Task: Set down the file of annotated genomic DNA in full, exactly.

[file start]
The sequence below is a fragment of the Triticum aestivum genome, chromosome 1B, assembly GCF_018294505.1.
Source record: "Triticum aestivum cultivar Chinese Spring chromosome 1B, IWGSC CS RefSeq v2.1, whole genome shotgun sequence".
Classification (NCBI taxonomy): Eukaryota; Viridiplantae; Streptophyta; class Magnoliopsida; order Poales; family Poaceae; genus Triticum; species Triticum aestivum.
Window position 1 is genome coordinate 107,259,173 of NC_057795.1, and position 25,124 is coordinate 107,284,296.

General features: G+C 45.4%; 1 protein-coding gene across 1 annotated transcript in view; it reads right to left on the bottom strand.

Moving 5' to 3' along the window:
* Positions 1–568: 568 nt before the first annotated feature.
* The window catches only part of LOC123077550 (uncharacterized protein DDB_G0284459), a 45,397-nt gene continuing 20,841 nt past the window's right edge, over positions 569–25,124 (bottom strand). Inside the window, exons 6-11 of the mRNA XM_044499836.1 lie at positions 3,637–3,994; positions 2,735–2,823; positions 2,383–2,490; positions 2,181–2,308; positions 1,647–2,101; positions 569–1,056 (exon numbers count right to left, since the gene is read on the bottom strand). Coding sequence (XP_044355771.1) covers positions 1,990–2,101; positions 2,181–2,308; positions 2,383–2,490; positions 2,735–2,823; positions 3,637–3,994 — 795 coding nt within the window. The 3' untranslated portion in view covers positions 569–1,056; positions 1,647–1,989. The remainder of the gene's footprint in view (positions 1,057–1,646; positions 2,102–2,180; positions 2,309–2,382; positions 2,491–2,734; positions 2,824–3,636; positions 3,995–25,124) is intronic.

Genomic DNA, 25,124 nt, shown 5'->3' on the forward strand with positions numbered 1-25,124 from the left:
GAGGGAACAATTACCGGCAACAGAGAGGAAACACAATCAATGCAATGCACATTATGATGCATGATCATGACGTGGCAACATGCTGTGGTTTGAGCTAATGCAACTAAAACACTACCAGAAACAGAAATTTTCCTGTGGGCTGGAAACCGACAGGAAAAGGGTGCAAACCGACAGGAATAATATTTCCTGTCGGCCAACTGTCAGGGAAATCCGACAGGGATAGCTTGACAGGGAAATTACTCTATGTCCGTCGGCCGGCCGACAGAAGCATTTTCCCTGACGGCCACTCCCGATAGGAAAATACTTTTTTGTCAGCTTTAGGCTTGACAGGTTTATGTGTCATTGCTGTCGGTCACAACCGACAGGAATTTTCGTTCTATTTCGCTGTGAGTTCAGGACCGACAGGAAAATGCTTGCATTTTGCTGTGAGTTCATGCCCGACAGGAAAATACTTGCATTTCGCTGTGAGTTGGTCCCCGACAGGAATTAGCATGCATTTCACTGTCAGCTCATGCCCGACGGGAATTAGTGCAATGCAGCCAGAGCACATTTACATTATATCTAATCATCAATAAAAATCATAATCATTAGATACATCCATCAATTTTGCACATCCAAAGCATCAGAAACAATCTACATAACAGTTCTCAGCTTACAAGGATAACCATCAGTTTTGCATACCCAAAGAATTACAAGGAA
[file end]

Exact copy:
The sequence below is a fragment of the Triticum aestivum genome, chromosome 1B, assembly GCF_018294505.1.
Source record: "Triticum aestivum cultivar Chinese Spring chromosome 1B, IWGSC CS RefSeq v2.1, whole genome shotgun sequence".
Classification (NCBI taxonomy): Eukaryota; Viridiplantae; Streptophyta; class Magnoliopsida; order Poales; family Poaceae; genus Triticum; species Triticum aestivum.
Window position 1 is genome coordinate 107,259,173 of NC_057795.1, and position 25,124 is coordinate 107,284,296.

General features: G+C 45.4%; 1 protein-coding gene across 1 annotated transcript in view; it reads right to left on the bottom strand.

Moving 5' to 3' along the window:
* Positions 1–568: 568 nt before the first annotated feature.
* The window catches only part of LOC123077550 (uncharacterized protein DDB_G0284459), a 45,397-nt gene continuing 20,841 nt past the window's right edge, over positions 569–25,124 (bottom strand). Inside the window, exons 6-11 of the mRNA XM_044499836.1 lie at positions 3,637–3,994; positions 2,735–2,823; positions 2,383–2,490; positions 2,181–2,308; positions 1,647–2,101; positions 569–1,056 (exon numbers count right to left, since the gene is read on the bottom strand). Coding sequence (XP_044355771.1) covers positions 1,990–2,101; positions 2,181–2,308; positions 2,383–2,490; positions 2,735–2,823; positions 3,637–3,994 — 795 coding nt within the window. The 3' untranslated portion in view covers positions 569–1,056; positions 1,647–1,989. The remainder of the gene's footprint in view (positions 1,057–1,646; positions 2,102–2,180; positions 2,309–2,382; positions 2,491–2,734; positions 2,824–3,636; positions 3,995–25,124) is intronic.

Genomic DNA, 25,124 nt, shown 5'->3' on the forward strand with positions numbered 1-25,124 from the left:
GAGGGAACAATTACCGGCAACAGAGAGGAAACACAATCAATGCAATGCACATTATGATGCATGATCATGACGTGGCAACATGCTGTGGTTTGAGCTAATGCAACTAAAACACTACCAGAAACAGAAATTTTCCTGTGGGCTGGAAACCGACAGGAAAAGGGTGCAAACCGACAGGAATAATATTTCCTGTCGGCCAACTGTCAGGGAAATCCGACAGGGATAGCTTGACAGGGAAATTACTCTATGTCCGTCGGCCGGCCGACAGAAGCATTTTCCCTGACGGCCACTCCCGATAGGAAAATACTTTTTTGTCAGCTTTAGGCTTGACAGGTTTATGTGTCATTGCTGTCGGTCACAACCGACAGGAATTTTCGTTCTATTTCGCTGTGAGTTCAGGACCGACAGGAAAATGCTTGCATTTTGCTGTGAGTTCATGCCCGACAGGAAAATACTTGCATTTCGCTGTGAGTTGGTCCCCGACAGGAATTAGCATGCATTTCACTGTCAGCTCATGCCCGACGGGAATTAGTGCAATGCAGCCAGAGCACATTTACATTATATCTAATCATCAATAAAAATCATAATCATTAGATACATCCATCAATTTTGCACATCCAAAGCATCAGAAACAATCTACATAACAGTTCTCAGCTTACAAGGATAACCATCAGTTTTGCATACCCAAAGAATTACAAGGAA